Six skills any potential Ocado Engineer needs

Ocado’s success is built on delivering fantastic customer service. In order to achieve this, the company has hired brilliant people who through pure effort, determination and a desire to learn and improve have created a positive culture that still remains to this day and is represented by our core values. Over the last 15 years, we have grown quickly and are now the world’s biggest online-only grocery retailer.

The idea of a purely online grocery retailer presented a lot of challenges and a new way of looking at problems. We therefore had to develop a very unique culture. Ocado has a reputation for being as exciting and open to new ideas as a startup, while providing the stability and resources of a world-class business. To ensure our positive culture persists, and that we continue to produce cutting edge in-house solutions, we have to be very attentive when it comes to our hiring.

I spoke to Martyn Bates, Senior Technical Lead from the Product Development team, to find out more about the qualities he looks for in an aspiring engineer. Ocado Engineering’s Product Development team has grown from an employee count of one at its inception in 2013, to forty-four today. This is primarily because of the shift within Engineering from buying and installing third party solutions, towards today’s process of building the capabilities that enable us to develop our own products and systems. This drive to expand means we’re always hiring, so we’ve had to think hard about what it is we’re looking for in prospective Ocado engineers.

Whether you’re a new graduate looking for your first job, a school leaver searching for an apprenticeship, an experienced engineer who has decided on a career change, or a highly skilled manager – if you believe you have these skills, you could be exactly what we’re looking for.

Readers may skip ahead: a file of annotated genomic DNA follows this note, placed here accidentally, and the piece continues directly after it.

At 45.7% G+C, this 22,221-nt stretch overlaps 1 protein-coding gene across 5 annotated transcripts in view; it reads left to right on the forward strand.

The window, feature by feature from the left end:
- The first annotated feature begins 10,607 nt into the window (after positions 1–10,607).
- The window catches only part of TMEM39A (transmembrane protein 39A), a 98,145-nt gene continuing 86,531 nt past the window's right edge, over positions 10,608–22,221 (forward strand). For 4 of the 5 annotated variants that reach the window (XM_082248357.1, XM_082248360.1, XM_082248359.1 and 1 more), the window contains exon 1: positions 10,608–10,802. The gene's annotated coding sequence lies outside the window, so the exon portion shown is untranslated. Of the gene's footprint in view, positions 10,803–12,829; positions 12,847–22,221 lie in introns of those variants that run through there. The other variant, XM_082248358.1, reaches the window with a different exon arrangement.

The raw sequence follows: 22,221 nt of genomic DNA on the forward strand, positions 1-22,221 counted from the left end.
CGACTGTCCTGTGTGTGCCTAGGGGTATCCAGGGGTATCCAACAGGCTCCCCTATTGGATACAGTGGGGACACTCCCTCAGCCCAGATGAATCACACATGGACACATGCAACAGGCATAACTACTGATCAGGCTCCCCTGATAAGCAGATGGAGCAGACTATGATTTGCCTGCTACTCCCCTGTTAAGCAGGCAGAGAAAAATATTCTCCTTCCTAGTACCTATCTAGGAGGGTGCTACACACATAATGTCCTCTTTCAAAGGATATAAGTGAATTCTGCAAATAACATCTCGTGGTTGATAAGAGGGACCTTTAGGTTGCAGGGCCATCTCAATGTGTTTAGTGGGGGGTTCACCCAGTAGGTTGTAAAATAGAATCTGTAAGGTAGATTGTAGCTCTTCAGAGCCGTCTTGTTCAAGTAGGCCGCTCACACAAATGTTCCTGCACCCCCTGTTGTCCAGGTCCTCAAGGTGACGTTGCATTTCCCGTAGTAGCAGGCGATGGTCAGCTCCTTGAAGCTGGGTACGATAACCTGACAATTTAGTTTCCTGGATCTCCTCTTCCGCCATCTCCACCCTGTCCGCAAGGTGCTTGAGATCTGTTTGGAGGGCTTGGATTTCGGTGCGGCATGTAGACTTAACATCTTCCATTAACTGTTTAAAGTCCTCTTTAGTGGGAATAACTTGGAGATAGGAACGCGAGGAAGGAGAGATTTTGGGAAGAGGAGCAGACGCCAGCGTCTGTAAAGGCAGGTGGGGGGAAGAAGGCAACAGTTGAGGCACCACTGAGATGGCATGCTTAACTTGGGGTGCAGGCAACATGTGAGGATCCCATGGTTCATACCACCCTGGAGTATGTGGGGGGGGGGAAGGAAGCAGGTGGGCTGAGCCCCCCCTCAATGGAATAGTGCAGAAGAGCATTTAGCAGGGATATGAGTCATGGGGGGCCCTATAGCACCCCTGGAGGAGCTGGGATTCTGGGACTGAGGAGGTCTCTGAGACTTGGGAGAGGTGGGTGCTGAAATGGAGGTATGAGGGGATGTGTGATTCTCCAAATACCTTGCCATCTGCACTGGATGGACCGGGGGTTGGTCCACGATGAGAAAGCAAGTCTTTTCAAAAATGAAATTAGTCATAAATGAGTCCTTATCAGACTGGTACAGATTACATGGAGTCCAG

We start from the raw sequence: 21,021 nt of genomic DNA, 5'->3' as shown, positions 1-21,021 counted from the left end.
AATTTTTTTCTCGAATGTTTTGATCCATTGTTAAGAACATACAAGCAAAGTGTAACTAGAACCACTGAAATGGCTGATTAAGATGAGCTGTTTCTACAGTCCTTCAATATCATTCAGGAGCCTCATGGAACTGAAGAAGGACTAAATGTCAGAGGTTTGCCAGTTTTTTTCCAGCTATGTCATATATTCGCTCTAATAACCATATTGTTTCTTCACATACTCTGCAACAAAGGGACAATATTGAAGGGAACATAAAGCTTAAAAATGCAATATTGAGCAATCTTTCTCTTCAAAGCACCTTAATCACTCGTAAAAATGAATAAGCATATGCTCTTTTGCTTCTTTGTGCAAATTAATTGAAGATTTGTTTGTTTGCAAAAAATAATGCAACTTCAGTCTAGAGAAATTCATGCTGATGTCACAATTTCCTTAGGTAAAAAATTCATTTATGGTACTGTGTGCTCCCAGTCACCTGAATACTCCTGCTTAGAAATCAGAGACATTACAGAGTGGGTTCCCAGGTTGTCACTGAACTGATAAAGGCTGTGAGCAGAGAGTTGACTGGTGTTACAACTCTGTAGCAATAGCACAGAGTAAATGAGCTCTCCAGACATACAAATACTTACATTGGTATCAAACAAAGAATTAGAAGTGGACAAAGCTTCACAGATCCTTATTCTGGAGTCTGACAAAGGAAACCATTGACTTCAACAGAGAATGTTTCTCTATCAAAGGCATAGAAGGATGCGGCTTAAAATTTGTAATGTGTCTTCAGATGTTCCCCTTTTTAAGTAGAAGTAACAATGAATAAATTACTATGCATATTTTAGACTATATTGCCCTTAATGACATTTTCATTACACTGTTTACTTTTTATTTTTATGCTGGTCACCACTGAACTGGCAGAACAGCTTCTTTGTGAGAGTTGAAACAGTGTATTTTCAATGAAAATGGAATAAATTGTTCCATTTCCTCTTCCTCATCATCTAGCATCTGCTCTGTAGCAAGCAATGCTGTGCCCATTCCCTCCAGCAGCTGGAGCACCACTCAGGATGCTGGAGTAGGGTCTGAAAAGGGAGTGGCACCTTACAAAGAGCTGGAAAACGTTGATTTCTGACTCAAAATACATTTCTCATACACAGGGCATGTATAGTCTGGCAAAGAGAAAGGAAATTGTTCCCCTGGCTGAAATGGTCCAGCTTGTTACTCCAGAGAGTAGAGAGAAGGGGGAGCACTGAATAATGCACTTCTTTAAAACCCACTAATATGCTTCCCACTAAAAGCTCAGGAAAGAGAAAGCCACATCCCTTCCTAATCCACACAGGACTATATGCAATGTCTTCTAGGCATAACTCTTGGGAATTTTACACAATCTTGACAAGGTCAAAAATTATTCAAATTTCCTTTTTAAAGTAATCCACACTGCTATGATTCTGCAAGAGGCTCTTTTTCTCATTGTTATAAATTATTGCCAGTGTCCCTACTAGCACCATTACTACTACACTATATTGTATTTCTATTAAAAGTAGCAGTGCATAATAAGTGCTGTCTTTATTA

1. The balance between practical and theoretical

It isn’t always easy to find candidates with an in-depth theoretical knowledge of the field, who are also able to stay grounded in the realm of what is practical – given constraints defined by the business, time frame and, in some cases, what is physically possibly. This mix is one of the defining factors of a good engineer. At the end of the day, engineers need to create and refine a finished product. This entails being far more in touch with the logistical side of development and discerning about the business value a product can create. Having said this, within a team you can sometimes benefit from having someone with a strong theoretical background, who maybe lacks an appreciation for the practicalities, as long as they are working alongside those who have established a balance between the two ways of thinking.

“This can sometimes be a very beneficial arrangement, as someone who is free to come up with ideas without considering the constraints, is sometimes in a better position to think big and design game changing solutions,” Martyn said.

On the whole, however, you will want more individuals with the desired balance of practical and theoretical mindsets. Engineering is fundamentally a practical discipline – Our success is defined by solving business needs and converting ideas into the physical solutions that can be implemented in our warehouses. Although having a healthy balance within a team can be all you need; that is, as long as your team works well together.

2. Teamwork and Communication

We work on large-scale projects that involve multiple systems, components and, most importantly, multiple teams. Managing so many interfaces is complex and for this to run smoothly, it’s crucial to have good communication, both within and between teams. You also need to put a heavy emphasis on combining your skills within your team. Understand your weaknesses and put forward your strengths so that as a unit, your team can put its best foot forward.

“The aim is to make your team stronger than its constituent parts, and working in a way that enables that doesn’t always come naturally,” Martyn said.